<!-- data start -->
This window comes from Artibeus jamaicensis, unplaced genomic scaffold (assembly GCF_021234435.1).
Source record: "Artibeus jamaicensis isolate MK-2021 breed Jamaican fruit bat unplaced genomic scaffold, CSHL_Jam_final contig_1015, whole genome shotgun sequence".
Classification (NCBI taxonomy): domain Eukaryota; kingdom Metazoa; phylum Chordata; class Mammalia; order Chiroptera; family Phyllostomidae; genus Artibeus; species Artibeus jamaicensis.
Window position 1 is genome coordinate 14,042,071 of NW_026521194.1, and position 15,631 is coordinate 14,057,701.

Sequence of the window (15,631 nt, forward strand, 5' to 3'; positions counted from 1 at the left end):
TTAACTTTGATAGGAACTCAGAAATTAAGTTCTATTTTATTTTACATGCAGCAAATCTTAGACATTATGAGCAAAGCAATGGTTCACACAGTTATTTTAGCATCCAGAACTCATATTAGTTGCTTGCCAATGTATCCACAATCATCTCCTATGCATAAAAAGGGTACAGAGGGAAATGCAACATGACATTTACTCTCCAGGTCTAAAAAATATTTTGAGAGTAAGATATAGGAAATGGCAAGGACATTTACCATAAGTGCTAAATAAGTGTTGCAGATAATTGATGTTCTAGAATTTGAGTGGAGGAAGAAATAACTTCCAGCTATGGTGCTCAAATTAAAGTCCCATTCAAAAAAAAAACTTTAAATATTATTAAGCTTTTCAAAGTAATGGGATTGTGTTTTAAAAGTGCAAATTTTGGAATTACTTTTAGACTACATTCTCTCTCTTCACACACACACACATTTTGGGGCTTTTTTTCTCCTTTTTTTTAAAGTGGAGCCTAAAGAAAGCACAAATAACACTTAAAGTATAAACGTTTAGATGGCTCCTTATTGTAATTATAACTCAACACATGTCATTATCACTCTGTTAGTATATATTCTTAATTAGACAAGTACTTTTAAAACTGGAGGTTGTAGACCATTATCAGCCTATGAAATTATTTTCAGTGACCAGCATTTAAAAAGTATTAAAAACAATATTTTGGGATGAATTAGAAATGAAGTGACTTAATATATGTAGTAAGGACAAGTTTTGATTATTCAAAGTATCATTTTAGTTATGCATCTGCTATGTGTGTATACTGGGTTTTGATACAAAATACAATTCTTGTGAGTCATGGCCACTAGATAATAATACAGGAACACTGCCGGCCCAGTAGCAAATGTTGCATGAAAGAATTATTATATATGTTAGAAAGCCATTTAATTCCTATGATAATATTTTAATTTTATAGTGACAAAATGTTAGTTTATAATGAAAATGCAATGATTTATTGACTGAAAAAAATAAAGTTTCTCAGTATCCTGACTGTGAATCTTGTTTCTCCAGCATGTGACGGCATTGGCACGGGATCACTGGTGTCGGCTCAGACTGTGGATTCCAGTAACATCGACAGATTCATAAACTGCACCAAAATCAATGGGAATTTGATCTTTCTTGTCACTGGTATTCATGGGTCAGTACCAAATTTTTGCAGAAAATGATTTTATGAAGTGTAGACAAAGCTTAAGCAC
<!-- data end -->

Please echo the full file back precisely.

This window comes from Artibeus jamaicensis, unplaced genomic scaffold (assembly GCF_021234435.1).
Source record: "Artibeus jamaicensis isolate MK-2021 breed Jamaican fruit bat unplaced genomic scaffold, CSHL_Jam_final contig_1015, whole genome shotgun sequence".
Classification (NCBI taxonomy): domain Eukaryota; kingdom Metazoa; phylum Chordata; class Mammalia; order Chiroptera; family Phyllostomidae; genus Artibeus; species Artibeus jamaicensis.
Window position 1 is genome coordinate 14,042,071 of NW_026521194.1, and position 15,631 is coordinate 14,057,701.

Sequence of the window (15,631 nt, forward strand, 5' to 3'; positions counted from 1 at the left end):
TTAACTTTGATAGGAACTCAGAAATTAAGTTCTATTTTATTTTACATGCAGCAAATCTTAGACATTATGAGCAAAGCAATGGTTCACACAGTTATTTTAGCATCCAGAACTCATATTAGTTGCTTGCCAATGTATCCACAATCATCTCCTATGCATAAAAAGGGTACAGAGGGAAATGCAACATGACATTTACTCTCCAGGTCTAAAAAATATTTTGAGAGTAAGATATAGGAAATGGCAAGGACATTTACCATAAGTGCTAAATAAGTGTTGCAGATAATTGATGTTCTAGAATTTGAGTGGAGGAAGAAATAACTTCCAGCTATGGTGCTCAAATTAAAGTCCCATTCAAAAAAAAAACTTTAAATATTATTAAGCTTTTCAAAGTAATGGGATTGTGTTTTAAAAGTGCAAATTTTGGAATTACTTTTAGACTACATTCTCTCTCTTCACACACACACACATTTTGGGGCTTTTTTTCTCCTTTTTTTTAAAGTGGAGCCTAAAGAAAGCACAAATAACACTTAAAGTATAAACGTTTAGATGGCTCCTTATTGTAATTATAACTCAACACATGTCATTATCACTCTGTTAGTATATATTCTTAATTAGACAAGTACTTTTAAAACTGGAGGTTGTAGACCATTATCAGCCTATGAAATTATTTTCAGTGACCAGCATTTAAAAAGTATTAAAAACAATATTTTGGGATGAATTAGAAATGAAGTGACTTAATATATGTAGTAAGGACAAGTTTTGATTATTCAAAGTATCATTTTAGTTATGCATCTGCTATGTGTGTATACTGGGTTTTGATACAAAATACAATTCTTGTGAGTCATGGCCACTAGATAATAATACAGGAACACTGCCGGCCCAGTAGCAAATGTTGCATGAAAGAATTATTATATATGTTAGAAAGCCATTTAATTCCTATGATAATATTTTAATTTTATAGTGACAAAATGTTAGTTTATAATGAAAATGCAATGATTTATTGACTGAAAAAAATAAAGTTTCTCAGTATCCTGACTGTGAATCTTGTTTCTCCAGCATGTGACGGCATTGGCACGGGATCACTGGTGTCGGCTCAGACTGTGGATTCCAGTAACATCGACAGATTCATAAACTGCACCAAAATCAATGGGAATTTGATCTTTCTTGTCACTGGTATTCATGGGTCAGTACCAAATTTTTGCAGAAAATGATTTTATGAAGTGTAGACAAAGCTTAAGCAC